The "Fair" Is the Enemy of the Good: Ortiz v. Fibreboard Corporation and Class Action Settlements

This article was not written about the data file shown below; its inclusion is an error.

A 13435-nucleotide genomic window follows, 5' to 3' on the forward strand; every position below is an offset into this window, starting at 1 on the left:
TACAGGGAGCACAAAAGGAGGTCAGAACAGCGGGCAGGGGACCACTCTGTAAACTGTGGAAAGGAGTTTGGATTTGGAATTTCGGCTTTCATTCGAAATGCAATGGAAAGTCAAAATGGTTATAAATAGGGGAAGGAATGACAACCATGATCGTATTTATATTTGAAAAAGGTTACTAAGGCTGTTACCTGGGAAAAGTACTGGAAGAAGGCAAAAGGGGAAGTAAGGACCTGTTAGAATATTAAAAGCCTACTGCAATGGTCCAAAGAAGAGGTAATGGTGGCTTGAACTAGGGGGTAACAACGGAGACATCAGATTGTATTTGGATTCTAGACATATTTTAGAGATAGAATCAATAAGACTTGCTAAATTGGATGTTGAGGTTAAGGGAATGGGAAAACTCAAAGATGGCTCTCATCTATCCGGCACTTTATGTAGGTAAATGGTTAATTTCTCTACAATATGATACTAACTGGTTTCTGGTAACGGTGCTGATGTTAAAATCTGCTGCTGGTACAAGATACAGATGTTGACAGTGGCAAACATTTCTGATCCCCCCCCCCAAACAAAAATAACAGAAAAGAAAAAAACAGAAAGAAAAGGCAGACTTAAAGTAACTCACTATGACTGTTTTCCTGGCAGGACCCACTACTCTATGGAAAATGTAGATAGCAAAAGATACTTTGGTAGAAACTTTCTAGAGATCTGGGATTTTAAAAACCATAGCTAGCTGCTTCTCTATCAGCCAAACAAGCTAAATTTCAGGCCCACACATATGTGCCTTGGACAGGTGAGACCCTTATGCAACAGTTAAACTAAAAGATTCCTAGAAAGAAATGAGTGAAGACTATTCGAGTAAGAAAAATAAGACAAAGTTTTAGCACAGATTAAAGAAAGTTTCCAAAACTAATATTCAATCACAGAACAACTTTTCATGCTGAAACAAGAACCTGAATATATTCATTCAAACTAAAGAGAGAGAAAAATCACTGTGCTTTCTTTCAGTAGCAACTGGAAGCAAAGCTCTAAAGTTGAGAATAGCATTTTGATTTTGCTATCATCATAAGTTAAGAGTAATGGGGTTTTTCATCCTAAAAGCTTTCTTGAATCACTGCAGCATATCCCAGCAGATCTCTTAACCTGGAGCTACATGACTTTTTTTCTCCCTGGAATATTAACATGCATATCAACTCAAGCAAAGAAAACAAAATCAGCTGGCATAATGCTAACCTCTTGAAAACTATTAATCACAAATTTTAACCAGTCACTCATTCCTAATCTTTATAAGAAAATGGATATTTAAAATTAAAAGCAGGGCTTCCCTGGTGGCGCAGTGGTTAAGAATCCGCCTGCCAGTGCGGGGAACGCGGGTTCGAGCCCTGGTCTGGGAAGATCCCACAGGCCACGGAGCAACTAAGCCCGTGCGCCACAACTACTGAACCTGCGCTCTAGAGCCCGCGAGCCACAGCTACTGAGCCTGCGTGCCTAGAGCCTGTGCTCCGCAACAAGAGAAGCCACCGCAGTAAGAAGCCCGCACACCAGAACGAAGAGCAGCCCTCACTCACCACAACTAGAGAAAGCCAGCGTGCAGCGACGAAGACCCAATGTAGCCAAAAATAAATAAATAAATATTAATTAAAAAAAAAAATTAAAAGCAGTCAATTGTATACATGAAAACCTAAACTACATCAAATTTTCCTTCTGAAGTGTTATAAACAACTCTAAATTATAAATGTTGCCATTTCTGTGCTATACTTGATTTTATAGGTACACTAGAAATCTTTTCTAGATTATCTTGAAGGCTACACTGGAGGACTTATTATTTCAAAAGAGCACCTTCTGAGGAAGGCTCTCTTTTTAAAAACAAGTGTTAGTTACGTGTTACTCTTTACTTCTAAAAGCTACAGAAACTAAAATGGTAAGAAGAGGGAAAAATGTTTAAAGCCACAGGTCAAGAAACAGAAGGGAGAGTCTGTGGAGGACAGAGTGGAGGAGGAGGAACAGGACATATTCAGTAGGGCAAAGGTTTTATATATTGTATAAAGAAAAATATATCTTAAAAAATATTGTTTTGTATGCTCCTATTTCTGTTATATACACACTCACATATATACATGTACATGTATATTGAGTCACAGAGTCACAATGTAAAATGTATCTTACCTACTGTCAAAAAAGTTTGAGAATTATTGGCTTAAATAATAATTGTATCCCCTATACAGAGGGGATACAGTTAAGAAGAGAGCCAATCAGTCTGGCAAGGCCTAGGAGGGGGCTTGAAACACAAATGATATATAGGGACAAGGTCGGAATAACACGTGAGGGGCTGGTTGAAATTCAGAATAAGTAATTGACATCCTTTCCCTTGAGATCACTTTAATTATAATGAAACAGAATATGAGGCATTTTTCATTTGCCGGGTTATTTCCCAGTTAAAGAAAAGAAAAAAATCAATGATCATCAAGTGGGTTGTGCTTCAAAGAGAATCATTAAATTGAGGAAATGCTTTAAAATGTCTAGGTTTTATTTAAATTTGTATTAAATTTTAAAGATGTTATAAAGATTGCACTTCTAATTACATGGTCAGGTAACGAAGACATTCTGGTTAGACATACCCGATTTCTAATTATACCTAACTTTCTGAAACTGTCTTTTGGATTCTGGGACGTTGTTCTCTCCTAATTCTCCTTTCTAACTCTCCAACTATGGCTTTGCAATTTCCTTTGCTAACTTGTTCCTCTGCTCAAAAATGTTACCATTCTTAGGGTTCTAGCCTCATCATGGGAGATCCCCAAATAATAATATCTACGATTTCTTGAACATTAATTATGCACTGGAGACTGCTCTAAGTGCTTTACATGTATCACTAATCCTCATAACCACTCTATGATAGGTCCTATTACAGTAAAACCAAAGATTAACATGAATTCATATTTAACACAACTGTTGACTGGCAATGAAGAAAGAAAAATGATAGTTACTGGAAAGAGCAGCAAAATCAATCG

This article examines the Supreme Court's decision in Ortiz v. Fibreboard Corporation, which struck down a massive asbestos class action settlement as inconsistent with the requirements of Rule 23, in particular the requirements for a mandatory class action based on a limited fund under Rule 23(b)(1)(B). Although agreeing with the Court's decision, the article criticizes the Court for relying too much on abstract principle rather than directly responding to the pragmatic concerns raised by the dissent. The article considers the incentives of Fibreboard, its insurers, the claimants and their lawyers in the negotiations leading up to the settlement and argues that Fibreboard could not settle its coverage dispute with its insurers without also resolving the asbestos claims themselves. The article then examines the group settlements that Fibreboard entered into before negotiating the class settlement and shows how these settlements could have facilitated a collusive class settlement. With respect to the Court's limited fund analysis, the article shows how a more detailed appreciation of the background could have improved the Court's reasoning. First, the article shows why there could not have been a limited fund. Second, the article argues that the Court's analysis of "extraclass" conflict was too narrow, while its analysis of "intraclass" conflicts was too broad. Third, the article examines the failure of the class settlement to exhaust Fibreboard's assets and relates that failure to Fibreboard's obligations to the asbestos claimants. Fourth, the article explains why the Court should have paid more attention to a companion class action settlement to Ortiz. The article concludes by arguing that courts should continue the task set by Ortiz of developing a meaningful law of class action settlements and in doing so should pay more attention to the details of the deals they oversee.